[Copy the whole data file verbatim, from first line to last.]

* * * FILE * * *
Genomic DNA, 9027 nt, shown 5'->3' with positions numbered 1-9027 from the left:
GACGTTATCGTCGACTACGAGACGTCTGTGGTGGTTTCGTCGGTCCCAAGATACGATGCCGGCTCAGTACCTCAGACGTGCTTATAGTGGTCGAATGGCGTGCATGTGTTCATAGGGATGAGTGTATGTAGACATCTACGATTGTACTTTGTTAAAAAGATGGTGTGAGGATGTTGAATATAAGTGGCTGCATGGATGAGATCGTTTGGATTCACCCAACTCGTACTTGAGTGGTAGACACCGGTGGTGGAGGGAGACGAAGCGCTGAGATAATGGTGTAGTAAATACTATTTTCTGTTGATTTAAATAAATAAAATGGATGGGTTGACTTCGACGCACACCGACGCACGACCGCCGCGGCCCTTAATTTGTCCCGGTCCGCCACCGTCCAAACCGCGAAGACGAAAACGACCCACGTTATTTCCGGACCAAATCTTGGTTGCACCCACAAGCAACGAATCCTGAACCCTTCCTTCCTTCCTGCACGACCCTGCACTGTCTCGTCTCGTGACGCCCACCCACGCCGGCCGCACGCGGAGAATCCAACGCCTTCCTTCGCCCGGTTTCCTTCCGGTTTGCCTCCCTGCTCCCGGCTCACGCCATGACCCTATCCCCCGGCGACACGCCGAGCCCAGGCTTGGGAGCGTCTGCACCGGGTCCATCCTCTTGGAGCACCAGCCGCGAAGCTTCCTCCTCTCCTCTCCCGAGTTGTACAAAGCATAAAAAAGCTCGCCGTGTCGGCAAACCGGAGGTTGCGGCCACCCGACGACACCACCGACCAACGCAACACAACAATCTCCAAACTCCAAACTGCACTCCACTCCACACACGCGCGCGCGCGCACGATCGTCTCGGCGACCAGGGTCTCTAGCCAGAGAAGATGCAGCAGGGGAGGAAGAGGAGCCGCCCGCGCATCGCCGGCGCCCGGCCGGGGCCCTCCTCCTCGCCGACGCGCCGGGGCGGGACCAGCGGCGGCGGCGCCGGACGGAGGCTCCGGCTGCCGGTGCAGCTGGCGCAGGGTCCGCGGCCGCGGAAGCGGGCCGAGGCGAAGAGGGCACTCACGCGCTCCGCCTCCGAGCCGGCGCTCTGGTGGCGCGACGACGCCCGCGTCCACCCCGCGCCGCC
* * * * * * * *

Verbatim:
Genomic DNA, 9027 nt, shown 5'->3' with positions numbered 1-9027 from the left:
GACGTTATCGTCGACTACGAGACGTCTGTGGTGGTTTCGTCGGTCCCAAGATACGATGCCGGCTCAGTACCTCAGACGTGCTTATAGTGGTCGAATGGCGTGCATGTGTTCATAGGGATGAGTGTATGTAGACATCTACGATTGTACTTTGTTAAAAAGATGGTGTGAGGATGTTGAATATAAGTGGCTGCATGGATGAGATCGTTTGGATTCACCCAACTCGTACTTGAGTGGTAGACACCGGTGGTGGAGGGAGACGAAGCGCTGAGATAATGGTGTAGTAAATACTATTTTCTGTTGATTTAAATAAATAAAATGGATGGGTTGACTTCGACGCACACCGACGCACGACCGCCGCGGCCCTTAATTTGTCCCGGTCCGCCACCGTCCAAACCGCGAAGACGAAAACGACCCACGTTATTTCCGGACCAAATCTTGGTTGCACCCACAAGCAACGAATCCTGAACCCTTCCTTCCTTCCTGCACGACCCTGCACTGTCTCGTCTCGTGACGCCCACCCACGCCGGCCGCACGCGGAGAATCCAACGCCTTCCTTCGCCCGGTTTCCTTCCGGTTTGCCTCCCTGCTCCCGGCTCACGCCATGACCCTATCCCCCGGCGACACGCCGAGCCCAGGCTTGGGAGCGTCTGCACCGGGTCCATCCTCTTGGAGCACCAGCCGCGAAGCTTCCTCCTCTCCTCTCCCGAGTTGTACAAAGCATAAAAAAGCTCGCCGTGTCGGCAAACCGGAGGTTGCGGCCACCCGACGACACCACCGACCAACGCAACACAACAATCTCCAAACTCCAAACTGCACTCCACTCCACACACGCGCGCGCGCGCACGATCGTCTCGGCGACCAGGGTCTCTAGCCAGAGAAGATGCAGCAGGGGAGGAAGAGGAGCCGCCCGCGCATCGCCGGCGCCCGGCCGGGGCCCTCCTCCTCGCCGACGCGCCGGGGCGGGACCAGCGGCGGCGGCGCCGGACGGAGGCTCCGGCTGCCGGTGCAGCTGGCGCAGGGTCCGCGGCCGCGGAAGCGGGCCGAGGCGAAGAGGGCACTCACGCGCTCCGCCTCCGAGCCGGCGCTCTGGTGGCGCGACGACGCCCGCGTCCACCCCGCGCCGCC